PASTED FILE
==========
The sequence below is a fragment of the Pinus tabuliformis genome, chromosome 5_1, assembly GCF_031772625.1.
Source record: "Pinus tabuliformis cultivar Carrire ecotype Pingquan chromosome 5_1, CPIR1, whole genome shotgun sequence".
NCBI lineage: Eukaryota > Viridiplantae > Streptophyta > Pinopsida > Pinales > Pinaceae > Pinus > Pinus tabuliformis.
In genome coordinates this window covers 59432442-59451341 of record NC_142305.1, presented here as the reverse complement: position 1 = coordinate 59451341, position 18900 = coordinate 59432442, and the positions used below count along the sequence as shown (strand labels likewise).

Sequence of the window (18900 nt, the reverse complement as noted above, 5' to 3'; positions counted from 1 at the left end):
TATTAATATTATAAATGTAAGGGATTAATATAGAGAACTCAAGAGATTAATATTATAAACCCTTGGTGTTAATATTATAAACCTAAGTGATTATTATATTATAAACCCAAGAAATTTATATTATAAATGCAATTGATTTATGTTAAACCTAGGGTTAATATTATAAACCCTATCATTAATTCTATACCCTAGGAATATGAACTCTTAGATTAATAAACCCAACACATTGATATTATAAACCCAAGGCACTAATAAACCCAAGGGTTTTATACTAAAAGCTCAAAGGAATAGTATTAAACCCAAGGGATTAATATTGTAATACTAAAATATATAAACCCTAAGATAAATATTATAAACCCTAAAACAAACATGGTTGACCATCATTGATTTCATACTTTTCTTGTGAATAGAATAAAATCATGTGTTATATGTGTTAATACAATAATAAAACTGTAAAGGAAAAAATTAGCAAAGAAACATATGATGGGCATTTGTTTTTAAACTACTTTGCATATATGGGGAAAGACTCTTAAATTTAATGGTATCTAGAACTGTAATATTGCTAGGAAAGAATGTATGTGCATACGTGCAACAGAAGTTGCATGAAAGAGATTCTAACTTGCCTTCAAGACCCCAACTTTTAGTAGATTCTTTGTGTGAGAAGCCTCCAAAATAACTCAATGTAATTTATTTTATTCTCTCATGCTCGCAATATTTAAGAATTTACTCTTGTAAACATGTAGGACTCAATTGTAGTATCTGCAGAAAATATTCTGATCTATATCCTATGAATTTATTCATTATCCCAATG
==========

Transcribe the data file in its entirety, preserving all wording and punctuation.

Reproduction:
The sequence below is a fragment of the Pinus tabuliformis genome, chromosome 5_1, assembly GCF_031772625.1.
Source record: "Pinus tabuliformis cultivar Carrire ecotype Pingquan chromosome 5_1, CPIR1, whole genome shotgun sequence".
NCBI lineage: Eukaryota > Viridiplantae > Streptophyta > Pinopsida > Pinales > Pinaceae > Pinus > Pinus tabuliformis.
In genome coordinates this window covers 59432442-59451341 of record NC_142305.1, presented here as the reverse complement: position 1 = coordinate 59451341, position 18900 = coordinate 59432442, and the positions used below count along the sequence as shown (strand labels likewise).

Sequence of the window (18900 nt, the reverse complement as noted above, 5' to 3'; positions counted from 1 at the left end):
TATTAATATTATAAATGTAAGGGATTAATATAGAGAACTCAAGAGATTAATATTATAAACCCTTGGTGTTAATATTATAAACCTAAGTGATTATTATATTATAAACCCAAGAAATTTATATTATAAATGCAATTGATTTATGTTAAACCTAGGGTTAATATTATAAACCCTATCATTAATTCTATACCCTAGGAATATGAACTCTTAGATTAATAAACCCAACACATTGATATTATAAACCCAAGGCACTAATAAACCCAAGGGTTTTATACTAAAAGCTCAAAGGAATAGTATTAAACCCAAGGGATTAATATTGTAATACTAAAATATATAAACCCTAAGATAAATATTATAAACCCTAAAACAAACATGGTTGACCATCATTGATTTCATACTTTTCTTGTGAATAGAATAAAATCATGTGTTATATGTGTTAATACAATAATAAAACTGTAAAGGAAAAAATTAGCAAAGAAACATATGATGGGCATTTGTTTTTAAACTACTTTGCATATATGGGGAAAGACTCTTAAATTTAATGGTATCTAGAACTGTAATATTGCTAGGAAAGAATGTATGTGCATACGTGCAACAGAAGTTGCATGAAAGAGATTCTAACTTGCCTTCAAGACCCCAACTTTTAGTAGATTCTTTGTGTGAGAAGCCTCCAAAATAACTCAATGTAATTTATTTTATTCTCTCATGCTCGCAATATTTAAGAATTTACTCTTGTAAACATGTAGGACTCAATTGTAGTATCTGCAGAAAATATTCTGATCTATATCCTATGAATTTATTCATTATCCCAATG